Call for inquiry over Glasgow airport rail link

An artist's impression of the scrapped Glasgow airport rail link project. Picture: Comp
An artist's impression of the scrapped Glasgow airport rail link project. Picture: Comp
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An independent inquiry should be held into the Scottish Government’s handling of an ill-fated rail link project which swallowed up £30 million of taxpayers’ cash before it was ditched, Labour has said.

Finance secretary John Swinney announced the Glasgow Airport Rail Link (Garl) would be scrapped four years ago in order to save the public purse £176m amid soaring costs.

Now Labour has raised concerns after it emerged some land bought for the scheme was sold to a businessman whose firm had previously owned it – at a £790,000 loss to the taxpayer.

The party insists there should be an audit of all transactions associated with the scheme, amid growing concerns about the decision to end the project.

Labour’s infrastructure spokesman James Kelly told MSPs yesterday that government agency Transport Scotland was involved with a study group which raised the prospect of a new rail link, while land acquired for the initial scheme was being sold off.

“This is a scandal, not just of money wasted, but a failure of government,” he said.

“Questions remain about this. Is it sheer incompetence on behalf of the government and Transport Scotland or was it political spite to kill the Garl project off? It’s quite clear [transport secretary] Keith Brown is not in control of his department or his brief.”

Mr Kelly added: “We need a full audit on these matters to scrutinise these transactions.”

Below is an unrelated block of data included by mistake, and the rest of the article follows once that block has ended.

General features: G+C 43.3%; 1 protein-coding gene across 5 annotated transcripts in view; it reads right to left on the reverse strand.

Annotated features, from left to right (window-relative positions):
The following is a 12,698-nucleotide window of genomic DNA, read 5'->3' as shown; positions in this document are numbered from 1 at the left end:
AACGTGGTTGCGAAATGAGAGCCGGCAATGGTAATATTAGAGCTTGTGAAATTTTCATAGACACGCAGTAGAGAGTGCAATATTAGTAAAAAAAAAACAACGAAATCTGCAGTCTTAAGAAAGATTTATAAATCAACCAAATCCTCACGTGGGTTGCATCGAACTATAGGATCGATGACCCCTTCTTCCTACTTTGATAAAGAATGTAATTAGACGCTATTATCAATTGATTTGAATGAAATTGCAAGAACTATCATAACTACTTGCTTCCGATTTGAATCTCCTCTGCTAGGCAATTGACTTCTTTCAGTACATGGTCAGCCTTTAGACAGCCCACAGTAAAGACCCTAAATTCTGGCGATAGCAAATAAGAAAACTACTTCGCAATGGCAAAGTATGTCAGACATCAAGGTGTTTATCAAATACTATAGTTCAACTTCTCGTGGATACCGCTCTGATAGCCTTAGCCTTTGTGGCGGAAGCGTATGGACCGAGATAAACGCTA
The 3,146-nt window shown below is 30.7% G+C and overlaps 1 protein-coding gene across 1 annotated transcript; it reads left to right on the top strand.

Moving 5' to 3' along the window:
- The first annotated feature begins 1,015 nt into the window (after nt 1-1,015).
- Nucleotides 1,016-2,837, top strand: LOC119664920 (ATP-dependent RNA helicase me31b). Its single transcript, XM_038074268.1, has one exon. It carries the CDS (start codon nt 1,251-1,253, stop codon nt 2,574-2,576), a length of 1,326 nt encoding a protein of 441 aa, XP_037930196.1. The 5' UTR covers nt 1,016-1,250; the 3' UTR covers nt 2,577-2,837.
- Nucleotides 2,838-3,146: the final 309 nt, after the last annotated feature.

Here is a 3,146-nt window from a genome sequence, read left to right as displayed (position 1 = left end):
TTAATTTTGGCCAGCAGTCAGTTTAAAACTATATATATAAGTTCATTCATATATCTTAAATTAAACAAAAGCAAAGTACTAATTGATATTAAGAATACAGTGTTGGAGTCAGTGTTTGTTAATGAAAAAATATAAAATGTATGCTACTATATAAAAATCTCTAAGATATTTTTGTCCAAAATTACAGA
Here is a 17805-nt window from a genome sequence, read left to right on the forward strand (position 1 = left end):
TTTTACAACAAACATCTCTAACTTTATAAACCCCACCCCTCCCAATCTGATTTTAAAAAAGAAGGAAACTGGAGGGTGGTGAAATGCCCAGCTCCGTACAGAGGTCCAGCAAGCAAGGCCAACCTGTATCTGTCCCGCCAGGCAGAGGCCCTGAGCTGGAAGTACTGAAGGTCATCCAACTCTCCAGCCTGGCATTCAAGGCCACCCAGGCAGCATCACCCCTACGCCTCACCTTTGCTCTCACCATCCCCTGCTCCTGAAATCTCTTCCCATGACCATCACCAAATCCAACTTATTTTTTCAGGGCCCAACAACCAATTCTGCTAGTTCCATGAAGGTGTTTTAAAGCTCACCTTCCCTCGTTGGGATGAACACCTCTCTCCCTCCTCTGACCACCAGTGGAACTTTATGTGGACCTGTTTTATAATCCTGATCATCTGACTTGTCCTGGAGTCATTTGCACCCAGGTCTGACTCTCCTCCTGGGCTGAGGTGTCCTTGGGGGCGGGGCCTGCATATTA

The rail link was scrapped by the Scottish Government after costs soared from £7.8m to £70m on the airport campus aspect of the project.

Labour leader Johann Lamont highlighted a deal by car park and commercial land firm Airlink during ill-tempered exchanges at First Minister’s Questions in September.

Four parcels of land in Paisley were bought for a total of £840,000 on behalf of the Scottish Government in 2008 to prepare for the project, Ms Lamont told parliament.

But after the scheme was scrapped, the land failed to sell at a public auction and was then bought back by Airlink chairman John McGlynn for £50,000.

Mr McGlynn reacted angrily to Labour’s approach at the time, insisting everything was “above board, transparent, in the public domain and open to scrutiny”.

Mr Brown said Labour’s claims that the land sell-off lacked transparency were “not true”.

He added: “We kept parliament informed of the costs associated with Garl project and of our intention to dispose of land throughout 2010. We could not have been clearer in doing that.”

The land bought up to make way for the link was subsequently sold off in line with the guidance set out in the Scottish Public Finance manual, he said.

Conservative Alex Johnstone backed the government’s decision to ditch the Garl scheme as the costs began to spiral, but said the prospect of a cheaper alternative should be looked into.

A new link could be built by private firms, instead of more taxpayers’ cash being ploughed into the project, he added.